The Discarded Image: An Introduction to Medieval and Renaissance Literature Themes

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The Principle of the Triad

A central principle of the Medieval understanding of the world is one inherited from the Pagan writer Apuleius known as the Principle of the Triad. According to this principle, two very different things cannot directly affect one another; there must be some third thing which, so to speak, bridges the gap between them. The original application of this principle was to explain how God, a transcendent spiritual being, could interact with flesh-bound man. Apuleius reasoned that there must be some kind of intermediate being, similar in some ways both to God and humans, who could communicate the orders of God to man. Pseudo-Dionysius would incorporate this into his work and identify the angels as the spiritual mediators between men and God.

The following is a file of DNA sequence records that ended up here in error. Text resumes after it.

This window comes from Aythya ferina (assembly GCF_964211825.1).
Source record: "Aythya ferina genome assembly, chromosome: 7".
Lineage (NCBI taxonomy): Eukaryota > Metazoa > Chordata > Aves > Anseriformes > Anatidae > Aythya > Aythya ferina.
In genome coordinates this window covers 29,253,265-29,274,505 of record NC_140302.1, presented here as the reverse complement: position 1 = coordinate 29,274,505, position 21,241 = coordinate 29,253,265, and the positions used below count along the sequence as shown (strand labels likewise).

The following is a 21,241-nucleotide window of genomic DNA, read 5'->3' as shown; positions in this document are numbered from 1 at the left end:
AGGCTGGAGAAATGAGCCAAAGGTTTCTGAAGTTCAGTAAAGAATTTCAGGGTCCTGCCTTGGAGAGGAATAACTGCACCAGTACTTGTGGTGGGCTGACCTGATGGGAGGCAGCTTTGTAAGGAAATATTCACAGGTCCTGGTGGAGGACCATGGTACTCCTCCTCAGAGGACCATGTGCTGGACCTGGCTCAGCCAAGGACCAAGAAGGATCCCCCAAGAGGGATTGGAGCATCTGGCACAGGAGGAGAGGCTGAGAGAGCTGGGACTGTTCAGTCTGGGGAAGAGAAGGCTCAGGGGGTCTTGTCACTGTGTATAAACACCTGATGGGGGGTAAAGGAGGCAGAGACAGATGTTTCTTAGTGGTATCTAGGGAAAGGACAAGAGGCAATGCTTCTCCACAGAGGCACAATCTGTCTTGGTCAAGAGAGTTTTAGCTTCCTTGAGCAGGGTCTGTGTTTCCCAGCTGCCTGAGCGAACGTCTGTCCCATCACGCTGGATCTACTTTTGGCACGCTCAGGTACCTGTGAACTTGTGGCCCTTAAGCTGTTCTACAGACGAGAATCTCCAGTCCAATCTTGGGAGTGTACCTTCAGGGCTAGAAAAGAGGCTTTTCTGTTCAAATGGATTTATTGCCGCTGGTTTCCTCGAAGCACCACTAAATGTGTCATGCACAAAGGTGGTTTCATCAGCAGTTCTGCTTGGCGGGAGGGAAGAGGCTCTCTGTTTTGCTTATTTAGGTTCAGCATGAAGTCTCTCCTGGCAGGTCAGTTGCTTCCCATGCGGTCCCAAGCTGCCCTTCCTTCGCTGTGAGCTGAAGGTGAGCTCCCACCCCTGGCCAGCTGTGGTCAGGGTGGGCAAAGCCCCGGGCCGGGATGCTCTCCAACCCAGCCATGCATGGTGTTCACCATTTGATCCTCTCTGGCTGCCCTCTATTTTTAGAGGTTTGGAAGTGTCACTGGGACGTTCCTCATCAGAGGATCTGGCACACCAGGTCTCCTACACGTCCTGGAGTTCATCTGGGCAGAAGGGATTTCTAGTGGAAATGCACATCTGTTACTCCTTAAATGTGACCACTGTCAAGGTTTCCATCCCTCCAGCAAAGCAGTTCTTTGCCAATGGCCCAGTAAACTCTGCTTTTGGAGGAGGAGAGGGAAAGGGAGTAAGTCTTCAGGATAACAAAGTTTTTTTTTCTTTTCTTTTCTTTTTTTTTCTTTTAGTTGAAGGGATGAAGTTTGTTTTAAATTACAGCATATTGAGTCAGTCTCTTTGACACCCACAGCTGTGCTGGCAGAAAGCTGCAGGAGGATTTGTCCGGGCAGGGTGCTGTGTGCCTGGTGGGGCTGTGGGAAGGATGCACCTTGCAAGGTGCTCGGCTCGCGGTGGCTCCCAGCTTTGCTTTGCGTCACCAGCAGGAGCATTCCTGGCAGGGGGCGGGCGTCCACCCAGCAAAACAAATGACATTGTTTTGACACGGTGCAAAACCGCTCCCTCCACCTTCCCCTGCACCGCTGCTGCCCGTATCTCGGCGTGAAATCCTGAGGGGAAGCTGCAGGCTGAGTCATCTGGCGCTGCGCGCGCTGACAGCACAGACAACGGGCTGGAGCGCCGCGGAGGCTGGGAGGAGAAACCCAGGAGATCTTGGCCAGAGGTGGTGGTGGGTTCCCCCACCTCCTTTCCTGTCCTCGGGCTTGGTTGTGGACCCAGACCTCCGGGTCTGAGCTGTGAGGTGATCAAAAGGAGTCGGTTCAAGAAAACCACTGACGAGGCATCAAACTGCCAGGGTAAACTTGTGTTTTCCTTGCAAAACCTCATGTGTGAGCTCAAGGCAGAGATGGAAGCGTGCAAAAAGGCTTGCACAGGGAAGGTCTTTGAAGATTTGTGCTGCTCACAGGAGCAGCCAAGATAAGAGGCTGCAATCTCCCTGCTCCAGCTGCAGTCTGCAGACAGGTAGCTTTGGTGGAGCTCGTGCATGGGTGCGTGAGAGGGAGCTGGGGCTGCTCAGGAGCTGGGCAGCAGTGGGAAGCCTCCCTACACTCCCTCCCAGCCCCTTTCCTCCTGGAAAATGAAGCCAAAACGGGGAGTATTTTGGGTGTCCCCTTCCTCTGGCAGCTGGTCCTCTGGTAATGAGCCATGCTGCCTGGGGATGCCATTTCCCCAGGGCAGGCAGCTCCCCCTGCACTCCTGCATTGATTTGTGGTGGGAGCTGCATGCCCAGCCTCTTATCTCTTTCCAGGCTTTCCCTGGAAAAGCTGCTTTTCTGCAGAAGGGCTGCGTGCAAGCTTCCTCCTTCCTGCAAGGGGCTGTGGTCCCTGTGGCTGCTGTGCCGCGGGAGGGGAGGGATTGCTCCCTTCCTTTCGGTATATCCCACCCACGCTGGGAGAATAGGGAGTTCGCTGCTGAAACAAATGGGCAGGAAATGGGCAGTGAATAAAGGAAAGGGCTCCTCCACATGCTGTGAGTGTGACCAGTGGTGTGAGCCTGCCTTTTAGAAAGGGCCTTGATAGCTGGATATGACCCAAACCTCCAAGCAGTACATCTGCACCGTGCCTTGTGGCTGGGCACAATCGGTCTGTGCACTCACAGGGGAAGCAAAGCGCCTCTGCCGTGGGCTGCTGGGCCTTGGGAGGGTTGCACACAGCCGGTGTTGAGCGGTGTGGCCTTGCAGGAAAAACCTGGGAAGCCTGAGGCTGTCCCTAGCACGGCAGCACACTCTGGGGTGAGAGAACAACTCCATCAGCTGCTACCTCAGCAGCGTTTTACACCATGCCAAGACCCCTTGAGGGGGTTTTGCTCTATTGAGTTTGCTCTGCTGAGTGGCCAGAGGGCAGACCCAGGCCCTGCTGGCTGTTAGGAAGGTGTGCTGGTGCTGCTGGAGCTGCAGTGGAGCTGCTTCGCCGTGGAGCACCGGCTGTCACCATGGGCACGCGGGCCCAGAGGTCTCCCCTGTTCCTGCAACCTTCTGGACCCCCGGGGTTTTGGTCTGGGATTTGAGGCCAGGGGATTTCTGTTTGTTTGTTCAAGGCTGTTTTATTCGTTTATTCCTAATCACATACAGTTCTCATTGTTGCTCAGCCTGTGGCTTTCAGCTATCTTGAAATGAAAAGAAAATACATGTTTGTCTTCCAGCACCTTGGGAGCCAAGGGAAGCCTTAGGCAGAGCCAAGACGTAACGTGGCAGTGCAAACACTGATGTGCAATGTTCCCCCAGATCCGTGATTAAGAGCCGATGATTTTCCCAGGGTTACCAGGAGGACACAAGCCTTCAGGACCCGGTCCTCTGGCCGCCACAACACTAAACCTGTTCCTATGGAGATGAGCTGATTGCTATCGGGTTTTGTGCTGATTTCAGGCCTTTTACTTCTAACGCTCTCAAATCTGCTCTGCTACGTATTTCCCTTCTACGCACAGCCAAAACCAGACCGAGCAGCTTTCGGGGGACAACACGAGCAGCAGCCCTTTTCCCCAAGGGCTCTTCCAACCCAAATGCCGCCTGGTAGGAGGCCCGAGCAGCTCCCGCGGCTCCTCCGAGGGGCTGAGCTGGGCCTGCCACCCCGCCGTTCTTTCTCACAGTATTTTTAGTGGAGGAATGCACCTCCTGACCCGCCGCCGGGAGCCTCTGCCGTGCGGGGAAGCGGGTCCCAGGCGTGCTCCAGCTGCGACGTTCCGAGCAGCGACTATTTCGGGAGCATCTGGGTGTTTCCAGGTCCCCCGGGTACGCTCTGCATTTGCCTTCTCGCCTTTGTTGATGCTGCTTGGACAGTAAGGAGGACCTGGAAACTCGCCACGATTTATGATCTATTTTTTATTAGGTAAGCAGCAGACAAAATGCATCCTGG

Chalcidius, a later writer, expanded the application of this principle beyond the interaction between God and man. He saw the structure of human...

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This section contains 935 words
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Buy The Discarded Image: An Introduction to Medieval and Renaissance Literature Study Guide
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